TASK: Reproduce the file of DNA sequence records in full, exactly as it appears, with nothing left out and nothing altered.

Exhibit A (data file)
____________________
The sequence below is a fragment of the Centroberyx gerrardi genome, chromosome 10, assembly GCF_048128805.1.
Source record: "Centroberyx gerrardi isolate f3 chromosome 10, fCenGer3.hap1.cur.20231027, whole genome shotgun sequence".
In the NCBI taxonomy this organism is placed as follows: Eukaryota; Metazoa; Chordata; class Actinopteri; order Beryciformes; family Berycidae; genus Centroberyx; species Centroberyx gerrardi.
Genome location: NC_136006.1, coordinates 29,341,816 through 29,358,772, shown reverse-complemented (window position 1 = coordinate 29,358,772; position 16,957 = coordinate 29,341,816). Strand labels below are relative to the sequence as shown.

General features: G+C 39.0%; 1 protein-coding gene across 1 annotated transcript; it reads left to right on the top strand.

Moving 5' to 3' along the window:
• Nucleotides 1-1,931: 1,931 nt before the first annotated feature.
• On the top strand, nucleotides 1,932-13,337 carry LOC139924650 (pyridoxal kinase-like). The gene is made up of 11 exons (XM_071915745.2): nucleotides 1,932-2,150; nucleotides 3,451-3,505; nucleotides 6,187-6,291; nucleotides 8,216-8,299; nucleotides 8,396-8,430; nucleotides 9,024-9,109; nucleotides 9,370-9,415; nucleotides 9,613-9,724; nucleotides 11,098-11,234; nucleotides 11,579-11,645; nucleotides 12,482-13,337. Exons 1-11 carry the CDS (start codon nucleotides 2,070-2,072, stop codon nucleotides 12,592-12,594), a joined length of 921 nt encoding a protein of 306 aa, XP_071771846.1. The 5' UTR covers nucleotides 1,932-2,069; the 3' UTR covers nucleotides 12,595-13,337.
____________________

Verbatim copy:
The sequence below is a fragment of the Centroberyx gerrardi genome, chromosome 10, assembly GCF_048128805.1.
Source record: "Centroberyx gerrardi isolate f3 chromosome 10, fCenGer3.hap1.cur.20231027, whole genome shotgun sequence".
In the NCBI taxonomy this organism is placed as follows: Eukaryota; Metazoa; Chordata; class Actinopteri; order Beryciformes; family Berycidae; genus Centroberyx; species Centroberyx gerrardi.
Genome location: NC_136006.1, coordinates 29,341,816 through 29,358,772, shown reverse-complemented (window position 1 = coordinate 29,358,772; position 16,957 = coordinate 29,341,816). Strand labels below are relative to the sequence as shown.

General features: G+C 39.0%; 1 protein-coding gene across 1 annotated transcript; it reads left to right on the top strand.

Moving 5' to 3' along the window:
• Nucleotides 1-1,931: 1,931 nt before the first annotated feature.
• On the top strand, nucleotides 1,932-13,337 carry LOC139924650 (pyridoxal kinase-like). The gene is made up of 11 exons (XM_071915745.2): nucleotides 1,932-2,150; nucleotides 3,451-3,505; nucleotides 6,187-6,291; nucleotides 8,216-8,299; nucleotides 8,396-8,430; nucleotides 9,024-9,109; nucleotides 9,370-9,415; nucleotides 9,613-9,724; nucleotides 11,098-11,234; nucleotides 11,579-11,645; nucleotides 12,482-13,337. Exons 1-11 carry the CDS (start codon nucleotides 2,070-2,072, stop codon nucleotides 12,592-12,594), a joined length of 921 nt encoding a protein of 306 aa, XP_071771846.1. The 5' UTR covers nucleotides 1,932-2,069; the 3' UTR covers nucleotides 12,595-13,337.